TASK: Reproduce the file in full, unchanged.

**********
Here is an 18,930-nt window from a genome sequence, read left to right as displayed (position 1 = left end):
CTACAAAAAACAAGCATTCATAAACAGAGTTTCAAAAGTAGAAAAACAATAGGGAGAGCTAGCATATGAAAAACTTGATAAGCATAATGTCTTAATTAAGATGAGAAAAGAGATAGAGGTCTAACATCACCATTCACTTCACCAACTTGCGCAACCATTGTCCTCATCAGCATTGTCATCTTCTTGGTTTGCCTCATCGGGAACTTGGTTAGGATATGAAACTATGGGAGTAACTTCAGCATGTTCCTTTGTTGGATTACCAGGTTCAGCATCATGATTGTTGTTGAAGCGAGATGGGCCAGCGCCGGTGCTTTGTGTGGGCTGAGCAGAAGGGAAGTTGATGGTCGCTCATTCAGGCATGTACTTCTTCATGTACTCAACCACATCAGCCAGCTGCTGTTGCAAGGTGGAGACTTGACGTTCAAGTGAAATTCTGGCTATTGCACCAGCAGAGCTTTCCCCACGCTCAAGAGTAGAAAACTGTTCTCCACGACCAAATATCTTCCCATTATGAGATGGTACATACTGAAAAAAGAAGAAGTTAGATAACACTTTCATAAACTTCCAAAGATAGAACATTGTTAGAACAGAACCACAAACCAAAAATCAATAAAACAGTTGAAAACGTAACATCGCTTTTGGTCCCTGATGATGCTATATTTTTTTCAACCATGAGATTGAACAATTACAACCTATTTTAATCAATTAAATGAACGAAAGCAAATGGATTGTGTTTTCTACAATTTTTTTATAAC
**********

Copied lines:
Here is an 18,930-nt window from a genome sequence, read left to right as displayed (position 1 = left end):
CTACAAAAAACAAGCATTCATAAACAGAGTTTCAAAAGTAGAAAAACAATAGGGAGAGCTAGCATATGAAAAACTTGATAAGCATAATGTCTTAATTAAGATGAGAAAAGAGATAGAGGTCTAACATCACCATTCACTTCACCAACTTGCGCAACCATTGTCCTCATCAGCATTGTCATCTTCTTGGTTTGCCTCATCGGGAACTTGGTTAGGATATGAAACTATGGGAGTAACTTCAGCATGTTCCTTTGTTGGATTACCAGGTTCAGCATCATGATTGTTGTTGAAGCGAGATGGGCCAGCGCCGGTGCTTTGTGTGGGCTGAGCAGAAGGGAAGTTGATGGTCGCTCATTCAGGCATGTACTTCTTCATGTACTCAACCACATCAGCCAGCTGCTGTTGCAAGGTGGAGACTTGACGTTCAAGTGAAATTCTGGCTATTGCACCAGCAGAGCTTTCCCCACGCTCAAGAGTAGAAAACTGTTCTCCACGACCAAATATCTTCCCATTATGAGATGGTACATACTGAAAAAAGAAGAAGTTAGATAACACTTTCATAAACTTCCAAAGATAGAACATTGTTAGAACAGAACCACAAACCAAAAATCAATAAAACAGTTGAAAACGTAACATCGCTTTTGGTCCCTGATGATGCTATATTTTTTTCAACCATGAGATTGAACAATTACAACCTATTTTAATCAATTAAATGAACGAAAGCAAATGGATTGTGTTTTCTACAATTTTTTTATAAC